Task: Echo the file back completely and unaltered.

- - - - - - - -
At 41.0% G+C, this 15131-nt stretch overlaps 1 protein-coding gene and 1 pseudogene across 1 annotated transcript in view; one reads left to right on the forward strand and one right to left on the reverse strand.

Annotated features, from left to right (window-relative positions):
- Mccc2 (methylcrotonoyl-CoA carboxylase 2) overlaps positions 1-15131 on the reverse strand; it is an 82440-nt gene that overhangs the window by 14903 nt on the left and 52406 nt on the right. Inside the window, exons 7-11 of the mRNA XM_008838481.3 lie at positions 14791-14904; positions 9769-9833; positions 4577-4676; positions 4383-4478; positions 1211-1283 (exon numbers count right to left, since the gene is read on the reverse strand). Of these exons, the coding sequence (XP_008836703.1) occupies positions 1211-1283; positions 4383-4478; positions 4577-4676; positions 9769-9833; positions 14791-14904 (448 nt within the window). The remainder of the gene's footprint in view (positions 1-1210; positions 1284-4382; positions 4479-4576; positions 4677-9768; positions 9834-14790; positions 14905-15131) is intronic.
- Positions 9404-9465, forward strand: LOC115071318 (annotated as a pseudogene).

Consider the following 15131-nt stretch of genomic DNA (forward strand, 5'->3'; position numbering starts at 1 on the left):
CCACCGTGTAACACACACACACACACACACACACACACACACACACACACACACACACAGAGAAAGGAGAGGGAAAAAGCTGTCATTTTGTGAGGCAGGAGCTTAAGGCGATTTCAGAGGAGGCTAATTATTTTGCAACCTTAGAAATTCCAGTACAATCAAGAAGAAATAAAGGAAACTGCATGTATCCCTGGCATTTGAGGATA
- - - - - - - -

At 41.0% G+C, this 15131-nt stretch overlaps 1 protein-coding gene and 1 pseudogene across 1 annotated transcript in view; one reads left to right on the forward strand and one right to left on the reverse strand.

Annotated features, from left to right (window-relative positions):
- Mccc2 (methylcrotonoyl-CoA carboxylase 2) overlaps positions 1-15131 on the reverse strand; it is an 82440-nt gene that overhangs the window by 14903 nt on the left and 52406 nt on the right. Inside the window, exons 7-11 of the mRNA XM_008838481.3 lie at positions 14791-14904; positions 9769-9833; positions 4577-4676; positions 4383-4478; positions 1211-1283 (exon numbers count right to left, since the gene is read on the reverse strand). Of these exons, the coding sequence (XP_008836703.1) occupies positions 1211-1283; positions 4383-4478; positions 4577-4676; positions 9769-9833; positions 14791-14904 (448 nt within the window). The remainder of the gene's footprint in view (positions 1-1210; positions 1284-4382; positions 4479-4576; positions 4677-9768; positions 9834-14790; positions 14905-15131) is intronic.
- Positions 9404-9465, forward strand: LOC115071318 (annotated as a pseudogene).

Consider the following 15131-nt stretch of genomic DNA (forward strand, 5'->3'; position numbering starts at 1 on the left):
CCACCGTGTAACACACACACACACACACACACACACACACACACACACACACACACACAGAGAAAGGAGAGGGAAAAAGCTGTCATTTTGTGAGGCAGGAGCTTAAGGCGATTTCAGAGGAGGCTAATTATTTTGCAACCTTAGAAATTCCAGTACAATCAAGAAGAAATAAAGGAAACTGCATGTATCCCTGGCATTTGAGGATA